YOUNGSTOWN – The large stone building opposite Ursuline High School was already a bit spooky – it was, after all, the McVean & Hughes Funeral Home for around 70 years – so it’s no wonder owner Erik Engartner wanted for several years to make it a haunted house.
“I always thought the house was kind of perfect with the turn of the century architecture, both inside and outside the building, and it just called for me to be a haunted house” , Engartner said.
Now the 121-year-old home-turned-funeral-home-turned-events-center has taken its place among local hotspots as Nine Lives at The Wickyards, which runs from 7 p.m. to 11 p.m. on Fridays and Saturdays of October.
Nine Lives at The Wickyards contestants walk through the entire house, including rooms that were used for funeral preparations, while working through a storyline revolving around a mad scientist whose experiments don’t go so well, a said Engartner.
Local bands play an intermission performance around 9 p.m. each evening. Upcoming performances are Lilith Mors on Friday and The Head Trips on Saturday.
Engartner said the lair is good for families because most kids can handle its level of fear.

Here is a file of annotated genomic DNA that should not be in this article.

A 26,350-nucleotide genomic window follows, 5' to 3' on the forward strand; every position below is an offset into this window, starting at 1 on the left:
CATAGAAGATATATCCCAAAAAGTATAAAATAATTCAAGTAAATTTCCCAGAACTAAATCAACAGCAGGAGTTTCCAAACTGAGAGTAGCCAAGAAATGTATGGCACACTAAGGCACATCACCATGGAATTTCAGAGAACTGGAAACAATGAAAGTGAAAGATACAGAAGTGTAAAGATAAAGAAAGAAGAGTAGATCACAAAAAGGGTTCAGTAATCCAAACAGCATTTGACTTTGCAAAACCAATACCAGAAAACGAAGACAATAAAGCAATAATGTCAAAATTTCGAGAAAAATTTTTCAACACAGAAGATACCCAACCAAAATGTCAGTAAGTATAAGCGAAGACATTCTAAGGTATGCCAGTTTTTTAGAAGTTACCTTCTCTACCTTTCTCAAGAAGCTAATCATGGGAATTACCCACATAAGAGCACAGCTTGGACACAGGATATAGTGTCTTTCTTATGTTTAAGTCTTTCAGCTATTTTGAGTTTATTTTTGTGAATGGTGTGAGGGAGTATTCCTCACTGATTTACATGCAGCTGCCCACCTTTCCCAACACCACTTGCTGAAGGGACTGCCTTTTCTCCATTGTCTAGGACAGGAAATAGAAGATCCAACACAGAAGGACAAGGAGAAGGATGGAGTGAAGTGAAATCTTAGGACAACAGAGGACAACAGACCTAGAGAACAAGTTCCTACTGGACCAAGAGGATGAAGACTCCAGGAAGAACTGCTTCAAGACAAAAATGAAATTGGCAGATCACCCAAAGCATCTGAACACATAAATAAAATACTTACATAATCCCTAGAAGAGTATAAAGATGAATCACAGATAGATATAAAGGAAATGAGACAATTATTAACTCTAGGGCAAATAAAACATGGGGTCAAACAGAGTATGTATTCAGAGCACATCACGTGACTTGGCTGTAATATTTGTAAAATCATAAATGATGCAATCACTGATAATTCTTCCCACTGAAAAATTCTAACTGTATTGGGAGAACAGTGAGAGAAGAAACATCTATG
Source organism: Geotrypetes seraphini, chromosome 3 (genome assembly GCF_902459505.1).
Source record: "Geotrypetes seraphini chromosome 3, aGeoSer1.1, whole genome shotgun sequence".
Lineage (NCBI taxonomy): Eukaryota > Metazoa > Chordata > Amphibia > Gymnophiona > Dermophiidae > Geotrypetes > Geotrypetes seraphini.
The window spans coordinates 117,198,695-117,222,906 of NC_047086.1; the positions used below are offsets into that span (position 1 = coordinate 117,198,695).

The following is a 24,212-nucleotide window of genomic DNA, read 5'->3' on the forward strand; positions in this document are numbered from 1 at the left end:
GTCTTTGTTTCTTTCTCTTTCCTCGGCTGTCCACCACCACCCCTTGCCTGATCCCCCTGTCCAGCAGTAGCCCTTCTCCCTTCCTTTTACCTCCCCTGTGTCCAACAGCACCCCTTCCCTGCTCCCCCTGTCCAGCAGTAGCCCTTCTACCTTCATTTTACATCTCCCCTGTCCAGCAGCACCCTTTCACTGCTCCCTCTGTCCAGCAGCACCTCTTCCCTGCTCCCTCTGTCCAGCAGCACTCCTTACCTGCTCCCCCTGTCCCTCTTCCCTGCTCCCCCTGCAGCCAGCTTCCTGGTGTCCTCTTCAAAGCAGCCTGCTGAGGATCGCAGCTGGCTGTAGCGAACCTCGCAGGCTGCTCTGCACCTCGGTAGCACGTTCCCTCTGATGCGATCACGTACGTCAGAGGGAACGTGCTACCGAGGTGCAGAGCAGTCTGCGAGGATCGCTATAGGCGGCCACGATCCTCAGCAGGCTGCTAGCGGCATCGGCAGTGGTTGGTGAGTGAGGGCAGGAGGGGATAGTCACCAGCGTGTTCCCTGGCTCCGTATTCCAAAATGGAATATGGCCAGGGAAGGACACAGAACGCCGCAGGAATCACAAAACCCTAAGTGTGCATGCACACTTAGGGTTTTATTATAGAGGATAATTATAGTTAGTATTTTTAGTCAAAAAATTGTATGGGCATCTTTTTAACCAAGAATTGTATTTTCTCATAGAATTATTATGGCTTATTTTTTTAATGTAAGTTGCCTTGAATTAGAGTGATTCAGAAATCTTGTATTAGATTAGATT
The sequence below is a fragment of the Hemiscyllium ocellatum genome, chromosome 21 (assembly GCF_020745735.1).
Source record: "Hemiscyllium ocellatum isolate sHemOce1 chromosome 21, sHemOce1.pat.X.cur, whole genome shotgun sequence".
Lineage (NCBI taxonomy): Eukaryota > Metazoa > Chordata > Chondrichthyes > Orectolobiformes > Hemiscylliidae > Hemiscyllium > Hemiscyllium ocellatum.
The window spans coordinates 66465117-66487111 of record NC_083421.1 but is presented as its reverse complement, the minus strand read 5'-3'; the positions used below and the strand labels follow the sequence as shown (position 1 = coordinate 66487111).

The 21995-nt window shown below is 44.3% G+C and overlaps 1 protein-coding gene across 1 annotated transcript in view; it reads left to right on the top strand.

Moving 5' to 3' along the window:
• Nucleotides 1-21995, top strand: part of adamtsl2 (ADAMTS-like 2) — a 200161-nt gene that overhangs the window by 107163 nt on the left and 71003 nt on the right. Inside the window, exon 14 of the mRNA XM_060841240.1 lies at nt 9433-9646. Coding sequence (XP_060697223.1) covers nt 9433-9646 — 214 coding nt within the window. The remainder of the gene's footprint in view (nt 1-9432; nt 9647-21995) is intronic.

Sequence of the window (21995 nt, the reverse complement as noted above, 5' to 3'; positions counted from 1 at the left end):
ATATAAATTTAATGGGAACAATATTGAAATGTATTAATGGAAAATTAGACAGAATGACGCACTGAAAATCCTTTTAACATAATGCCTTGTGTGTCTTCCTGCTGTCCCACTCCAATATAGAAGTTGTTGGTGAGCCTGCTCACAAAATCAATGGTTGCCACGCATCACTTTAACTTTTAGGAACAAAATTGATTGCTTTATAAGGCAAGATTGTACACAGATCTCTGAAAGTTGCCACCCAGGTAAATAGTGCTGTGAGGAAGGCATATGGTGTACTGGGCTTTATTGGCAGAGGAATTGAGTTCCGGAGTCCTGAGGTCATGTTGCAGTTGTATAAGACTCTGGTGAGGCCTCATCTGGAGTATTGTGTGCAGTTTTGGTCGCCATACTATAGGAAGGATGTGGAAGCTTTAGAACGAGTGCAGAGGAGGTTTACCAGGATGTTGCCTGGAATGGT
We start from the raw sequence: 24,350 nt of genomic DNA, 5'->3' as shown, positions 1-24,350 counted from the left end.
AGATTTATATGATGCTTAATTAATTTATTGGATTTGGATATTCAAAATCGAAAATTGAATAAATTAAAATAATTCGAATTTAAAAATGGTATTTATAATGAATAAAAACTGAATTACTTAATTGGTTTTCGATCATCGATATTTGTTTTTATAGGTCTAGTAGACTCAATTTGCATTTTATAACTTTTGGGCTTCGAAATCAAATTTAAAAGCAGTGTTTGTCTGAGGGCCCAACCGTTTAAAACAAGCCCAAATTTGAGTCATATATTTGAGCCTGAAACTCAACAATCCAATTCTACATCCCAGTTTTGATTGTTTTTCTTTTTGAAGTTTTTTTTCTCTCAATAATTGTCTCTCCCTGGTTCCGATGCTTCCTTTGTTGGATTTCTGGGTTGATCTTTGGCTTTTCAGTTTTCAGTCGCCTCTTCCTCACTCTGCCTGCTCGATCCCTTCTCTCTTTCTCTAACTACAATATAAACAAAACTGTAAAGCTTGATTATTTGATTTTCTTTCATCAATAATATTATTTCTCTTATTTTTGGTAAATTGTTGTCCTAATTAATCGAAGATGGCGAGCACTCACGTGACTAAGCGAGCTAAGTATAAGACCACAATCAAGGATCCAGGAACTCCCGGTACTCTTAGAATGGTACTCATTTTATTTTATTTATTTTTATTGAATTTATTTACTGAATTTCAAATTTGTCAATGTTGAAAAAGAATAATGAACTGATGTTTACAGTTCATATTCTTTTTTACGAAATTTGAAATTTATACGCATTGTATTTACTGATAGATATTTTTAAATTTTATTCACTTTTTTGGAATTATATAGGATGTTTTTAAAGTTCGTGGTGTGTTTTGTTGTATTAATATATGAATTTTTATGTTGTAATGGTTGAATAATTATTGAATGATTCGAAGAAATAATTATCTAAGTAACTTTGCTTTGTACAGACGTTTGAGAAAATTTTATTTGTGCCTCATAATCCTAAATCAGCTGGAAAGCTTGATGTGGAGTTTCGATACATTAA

“It’s not something you’re going to have nightmares about, but it definitely gives you the thrill of just being scared and walking through a spooky, spooky mansion,” he said.
Additionally, the Old House is known to have real ghosts — Engartner said paranormal investigators have resumed activity there.
While Nine Lives may be Mahoning Valley’s newest haunt, and apparently the only one that involves navigating an actual funeral home, it’s far from the only place to get a good scare.
The whole state of Ohio is a pretty scary place, at least in October.
The state is among the best in the United States for haunted houses. In fact, online haunted house directory The Scare Factor lists Ohio as the state with the most haunted houses – 127, 120 in California and 101 in Pennsylvania.
Incidentally, the states with the fewest haunts are Alaska, with just two, Hawaii with three, and Wyoming with four, according to The Scare Factor. Puerto Rico is rocking the bottom of the barrel with only one listed haunted house.
While The Scare Factor’s numbers may not be exact, there’s no doubt that haunts are popular in Ohio, with at least half a dozen trails, houses, and wagon rides operating in the only valley.
Warren-area Allen Tura has worked in the den business since the late 1990s, when he began designing for a den in Canfield, he said.
Tura makes Halloween props such as mechanical alligators and dinosaurs, and builds spinning vortex tunnels through her company, GEP Productions. He started because he felt that the accessories on the market were not of good enough quality.
“I have no diploma. I have no certification. I just have a good imagination and a mindset to design mechanical objects,” Tura said.
He and his wife, Juliana, opened Fear Forest in Lordstown in 2004, first as a haunted wagon ride, then as a haunted wagon ride, house, path and corn maze – “four terrifying attractions”.